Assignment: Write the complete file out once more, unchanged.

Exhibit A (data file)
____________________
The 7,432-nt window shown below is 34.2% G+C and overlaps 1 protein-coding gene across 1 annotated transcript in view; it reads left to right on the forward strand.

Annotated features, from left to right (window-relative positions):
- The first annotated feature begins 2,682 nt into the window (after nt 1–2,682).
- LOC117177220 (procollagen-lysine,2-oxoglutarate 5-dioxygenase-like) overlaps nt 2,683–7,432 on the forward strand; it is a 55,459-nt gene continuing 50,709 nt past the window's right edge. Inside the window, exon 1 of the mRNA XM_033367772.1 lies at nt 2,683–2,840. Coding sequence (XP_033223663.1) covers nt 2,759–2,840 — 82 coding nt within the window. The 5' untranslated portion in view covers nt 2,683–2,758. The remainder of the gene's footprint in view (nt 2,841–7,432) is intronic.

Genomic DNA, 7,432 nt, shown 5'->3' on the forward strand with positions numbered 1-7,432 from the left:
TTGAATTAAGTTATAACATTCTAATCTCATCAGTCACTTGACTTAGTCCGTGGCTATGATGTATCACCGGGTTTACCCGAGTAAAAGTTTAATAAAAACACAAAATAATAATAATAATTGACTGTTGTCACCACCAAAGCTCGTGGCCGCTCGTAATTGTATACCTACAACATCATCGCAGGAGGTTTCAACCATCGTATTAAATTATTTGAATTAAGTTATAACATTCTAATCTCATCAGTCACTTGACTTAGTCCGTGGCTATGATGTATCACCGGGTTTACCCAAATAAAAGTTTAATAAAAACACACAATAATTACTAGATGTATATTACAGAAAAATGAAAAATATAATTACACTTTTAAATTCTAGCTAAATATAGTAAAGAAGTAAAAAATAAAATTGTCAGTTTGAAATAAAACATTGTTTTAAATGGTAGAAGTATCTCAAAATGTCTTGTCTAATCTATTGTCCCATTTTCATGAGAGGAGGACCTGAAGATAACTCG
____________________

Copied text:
The 7,432-nt window shown below is 34.2% G+C and overlaps 1 protein-coding gene across 1 annotated transcript in view; it reads left to right on the forward strand.

Annotated features, from left to right (window-relative positions):
- The first annotated feature begins 2,682 nt into the window (after nt 1–2,682).
- LOC117177220 (procollagen-lysine,2-oxoglutarate 5-dioxygenase-like) overlaps nt 2,683–7,432 on the forward strand; it is a 55,459-nt gene continuing 50,709 nt past the window's right edge. Inside the window, exon 1 of the mRNA XM_033367772.1 lies at nt 2,683–2,840. Coding sequence (XP_033223663.1) covers nt 2,759–2,840 — 82 coding nt within the window. The 5' untranslated portion in view covers nt 2,683–2,758. The remainder of the gene's footprint in view (nt 2,841–7,432) is intronic.

Genomic DNA, 7,432 nt, shown 5'->3' on the forward strand with positions numbered 1-7,432 from the left:
TTGAATTAAGTTATAACATTCTAATCTCATCAGTCACTTGACTTAGTCCGTGGCTATGATGTATCACCGGGTTTACCCGAGTAAAAGTTTAATAAAAACACAAAATAATAATAATAATTGACTGTTGTCACCACCAAAGCTCGTGGCCGCTCGTAATTGTATACCTACAACATCATCGCAGGAGGTTTCAACCATCGTATTAAATTATTTGAATTAAGTTATAACATTCTAATCTCATCAGTCACTTGACTTAGTCCGTGGCTATGATGTATCACCGGGTTTACCCAAATAAAAGTTTAATAAAAACACACAATAATTACTAGATGTATATTACAGAAAAATGAAAAATATAATTACACTTTTAAATTCTAGCTAAATATAGTAAAGAAGTAAAAAATAAAATTGTCAGTTTGAAATAAAACATTGTTTTAAATGGTAGAAGTATCTCAAAATGTCTTGTCTAATCTATTGTCCCATTTTCATGAGAGGAGGACCTGAAGATAACTCG